Interior design 101: your home should reflect who you are. And it makes sense, right? The phrase 'I feel at home there' springs from the notion that the place where you live should be a comfortable fit; the soft furnishings version of your personality.
This was all very well when I was a student, living alone in my rooms. Despite the draconian blu-tac ban, I managed to construct a wall of gymnastics posters, pictures of Ewan McGregor and photos of me and my similarly inane friends drunkenly lying around in the quad/river/nude. It might not have been to anyone else's taste, but that didn't matter: I was the only one living there, and I felt perfectly at home.
Fast forward *cough* years, and the home decor situation isn't quite so straightforward. Turns out I'm not the only one who a) lives in The Pink House, or b) gives a shit what it looks like. The small Pink House Dwellers don't count, because they still need someone to clean their teeth/explain what 'Monday' means. But Pink House Husband has Opinions, a Personality, and helps pay the Mortgage, all of which must, apparently, be factored in to the interior decision-making process.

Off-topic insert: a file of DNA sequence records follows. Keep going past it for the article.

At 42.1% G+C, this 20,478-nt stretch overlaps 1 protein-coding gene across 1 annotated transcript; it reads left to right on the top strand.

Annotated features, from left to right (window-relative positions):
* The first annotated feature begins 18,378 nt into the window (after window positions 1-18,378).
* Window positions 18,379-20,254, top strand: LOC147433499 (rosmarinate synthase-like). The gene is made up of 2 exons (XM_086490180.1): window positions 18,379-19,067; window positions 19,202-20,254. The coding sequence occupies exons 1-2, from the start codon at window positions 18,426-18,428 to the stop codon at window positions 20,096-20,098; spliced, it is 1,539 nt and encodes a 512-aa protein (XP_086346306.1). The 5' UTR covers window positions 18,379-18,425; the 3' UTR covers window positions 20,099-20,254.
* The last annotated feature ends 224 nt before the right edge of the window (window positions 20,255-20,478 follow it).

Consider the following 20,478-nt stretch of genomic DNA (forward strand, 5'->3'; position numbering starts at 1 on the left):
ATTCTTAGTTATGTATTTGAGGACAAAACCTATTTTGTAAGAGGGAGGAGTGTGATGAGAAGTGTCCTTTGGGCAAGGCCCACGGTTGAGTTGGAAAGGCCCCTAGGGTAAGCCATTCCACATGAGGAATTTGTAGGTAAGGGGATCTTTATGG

Given that the PHH's idea of fun involves rugby, soup and David Attenborough, and my perfect day includes cushion shopping, champagne and and David Guetta, finding home decor to suit us both was never going to be an easy task.
Luckily, there is one particular area where my and the PHH's passions coincide. In fact, that area is actually a continent: it's called Africa.
Once upon a time, before financial services became an f word, the Pink House Husband worked in the City. He ran a credit card company, talked knowledgeably with banks and did lots of very clever things on Excel spreadsheets. But one day David Attenborough came to him in a dream.
"Pink House Husband!" boomed David (this was the early Noughties, but Attenborough can see the future, including the creation of certain rose-tinted interiors blogs). "Forget these credit cards, for they are unworthy of your attention. Instead, save ye the wondrous, beauteous creatures who doth live upon the land and in the sea [this is word-for-word from the dream, apparently].